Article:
The unusually active 2005 Atlantic hurricane season sparked a debate as to whether we were glimpsing into future conditions brought on by global warming or it was part of a natural cycle of hurricane intensity. Heat that drives global warming can provide the trigger for the development of hurricanes and thunderstorms. A disturbing outcome of global warming may be the increased likelihood of severe weather in the form of stronger and more frequent storm systems.
Coastal inhabitants from the the midlatitudes to the tropics live with the threat of tropical cyclones. Two factors are important in determining future hurricane activity, high ocean surface temperatures and the effect of El Niño/La Niña. As discussed in this chapter, hurricanes derive their power from water ocean water. If climate change continues to warm the oceans, we should expect more active hurricane seasons and powerful storms.
Measures of the destructive potential of hurricanes have shown a substantial increase, though the cause is still debated in the climate science community. Evidence seems to indicate that the severity of hurricanes has increased over the last several years as a result of increasing ocean temperatures. The number of category 4 and 5 hurricanes has increased 75% since 1970, with the largest increases in the North Pacific, Indian, and Southwest Pacific oceans. Model simulations indicate the trend toward more severe hurricanes continuing over the next century.
Complicating the ability to predict future hurricane activity is the influence of El Niño/La Niña. Generally, Atlantic hurricane activity is lower during an El Niño, and increases during La Niña. The influence of global warming on El Niño, however, is not well-understood and thus prediction of hurricane activity related to it remains problematic.
Thunderstorms and Tornadoes
The processes that create thunderstorms and tornadoes occur at geographic scales too small to be reproduced in most climate models. Geoscientists can, however, project the number of days with conditions conducive to thunderstorm development from their models. Global warming will likely lead to an increase in humid conditions near the ground, the fuel for thunderstorms. Humid coastal and regions that already experience a significant number of storms, will increase their chances for experiencing thunderstorms. Favorable conditions for thunderstorms are predicted to occur during the same seasons that they do today, leading to a more intense storm season.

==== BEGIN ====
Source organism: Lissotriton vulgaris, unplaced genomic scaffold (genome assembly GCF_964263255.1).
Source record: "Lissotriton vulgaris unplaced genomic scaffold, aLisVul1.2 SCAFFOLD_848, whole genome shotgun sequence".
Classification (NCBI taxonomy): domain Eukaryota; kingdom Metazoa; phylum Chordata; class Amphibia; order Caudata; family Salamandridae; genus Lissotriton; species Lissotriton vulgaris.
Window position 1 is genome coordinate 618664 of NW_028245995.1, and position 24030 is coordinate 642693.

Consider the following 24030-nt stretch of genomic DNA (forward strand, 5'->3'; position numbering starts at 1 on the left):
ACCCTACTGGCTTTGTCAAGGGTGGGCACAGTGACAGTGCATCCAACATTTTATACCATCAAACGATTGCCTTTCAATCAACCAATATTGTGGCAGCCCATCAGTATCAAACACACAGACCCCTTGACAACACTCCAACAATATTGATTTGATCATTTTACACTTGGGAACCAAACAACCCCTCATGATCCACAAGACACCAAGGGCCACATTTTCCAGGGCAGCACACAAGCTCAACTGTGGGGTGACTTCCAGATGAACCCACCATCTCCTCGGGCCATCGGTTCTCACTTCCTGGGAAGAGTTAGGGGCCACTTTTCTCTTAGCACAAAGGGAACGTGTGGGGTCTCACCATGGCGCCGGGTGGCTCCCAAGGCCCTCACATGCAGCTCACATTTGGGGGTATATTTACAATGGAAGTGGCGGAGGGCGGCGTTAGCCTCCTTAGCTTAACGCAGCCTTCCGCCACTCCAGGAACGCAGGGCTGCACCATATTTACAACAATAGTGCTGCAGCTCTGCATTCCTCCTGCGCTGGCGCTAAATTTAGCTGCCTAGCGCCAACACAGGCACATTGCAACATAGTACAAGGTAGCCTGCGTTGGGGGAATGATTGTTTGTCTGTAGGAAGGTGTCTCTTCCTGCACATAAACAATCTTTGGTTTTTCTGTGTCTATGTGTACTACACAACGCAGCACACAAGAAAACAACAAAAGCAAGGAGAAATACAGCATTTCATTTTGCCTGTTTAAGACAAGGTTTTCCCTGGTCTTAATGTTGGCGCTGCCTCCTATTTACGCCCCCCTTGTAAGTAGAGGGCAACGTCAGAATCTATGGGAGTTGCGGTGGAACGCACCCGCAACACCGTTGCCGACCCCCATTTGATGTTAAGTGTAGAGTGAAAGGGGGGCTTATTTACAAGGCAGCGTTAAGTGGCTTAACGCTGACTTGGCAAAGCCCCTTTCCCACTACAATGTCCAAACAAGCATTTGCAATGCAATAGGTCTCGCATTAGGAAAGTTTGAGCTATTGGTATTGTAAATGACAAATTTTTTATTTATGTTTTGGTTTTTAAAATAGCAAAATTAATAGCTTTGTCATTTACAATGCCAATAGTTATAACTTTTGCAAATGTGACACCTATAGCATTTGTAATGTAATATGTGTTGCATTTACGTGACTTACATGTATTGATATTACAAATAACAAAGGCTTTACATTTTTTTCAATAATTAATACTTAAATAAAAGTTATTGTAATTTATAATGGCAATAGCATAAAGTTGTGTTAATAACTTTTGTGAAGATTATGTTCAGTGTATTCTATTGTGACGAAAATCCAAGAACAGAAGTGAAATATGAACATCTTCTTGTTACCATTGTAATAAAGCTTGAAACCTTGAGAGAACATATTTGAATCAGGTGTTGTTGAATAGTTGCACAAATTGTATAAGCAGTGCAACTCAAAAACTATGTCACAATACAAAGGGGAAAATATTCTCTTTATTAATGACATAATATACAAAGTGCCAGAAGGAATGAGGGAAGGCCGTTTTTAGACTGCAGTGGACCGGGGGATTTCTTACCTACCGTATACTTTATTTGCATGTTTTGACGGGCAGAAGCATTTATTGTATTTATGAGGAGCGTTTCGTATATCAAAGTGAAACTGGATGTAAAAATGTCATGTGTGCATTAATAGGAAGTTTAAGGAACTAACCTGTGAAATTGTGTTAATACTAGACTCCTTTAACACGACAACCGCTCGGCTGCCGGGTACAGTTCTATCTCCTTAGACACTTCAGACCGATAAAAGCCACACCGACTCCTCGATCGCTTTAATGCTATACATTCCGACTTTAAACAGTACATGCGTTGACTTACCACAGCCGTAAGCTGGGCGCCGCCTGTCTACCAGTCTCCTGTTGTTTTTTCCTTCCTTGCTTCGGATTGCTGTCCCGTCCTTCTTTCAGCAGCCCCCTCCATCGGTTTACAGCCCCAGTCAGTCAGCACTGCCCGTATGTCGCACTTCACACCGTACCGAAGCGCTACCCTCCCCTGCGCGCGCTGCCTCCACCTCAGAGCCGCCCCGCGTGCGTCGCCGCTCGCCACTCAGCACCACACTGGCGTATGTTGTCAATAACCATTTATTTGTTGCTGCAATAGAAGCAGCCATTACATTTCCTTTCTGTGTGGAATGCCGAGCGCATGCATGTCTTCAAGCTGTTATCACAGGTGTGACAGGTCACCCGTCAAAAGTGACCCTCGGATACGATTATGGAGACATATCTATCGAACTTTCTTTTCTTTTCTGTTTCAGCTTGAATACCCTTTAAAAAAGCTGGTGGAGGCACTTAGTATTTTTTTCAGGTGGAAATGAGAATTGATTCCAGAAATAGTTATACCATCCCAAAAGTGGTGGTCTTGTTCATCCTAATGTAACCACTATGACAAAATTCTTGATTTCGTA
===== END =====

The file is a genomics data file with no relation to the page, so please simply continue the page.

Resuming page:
Tornado formation is not well-understood, making future prediction practically impossible. Hurricanes that make landfall often spawn tornadoes. Recent modeling by climate scientists has shown that four factors are good predictors of hurricane-induced tornado formation, hurricane size, intensity, track direction and the moisture gradient strength at midlevels in the storm. They found a 35 percent increase in the size of tropical cyclones occurred between 1948 and 2008 from the Gulf than between 1924 and 1948, resulting in a doubling of the number of tornadoes produced per storm. When tested against actual storms, their model correctly predicted the 33 tornadoes spawned by Hurricane Ike in 2008 and 56 of the 58 tornadoes produced by Katrina in 2005.
An unusually mild winter followed by devastating tornadoes early in the spring ushered in 2011. Raging wildfires and devastating drought gripped much of the United States in 2012. Listen to Kevin Trenberth, distinguished senior scientist at the National Center for Atmospheric Research, discuss the correlation between climate change and extreme weather with NPR Talk of the Nation host Neil Conan (April 5, 2012).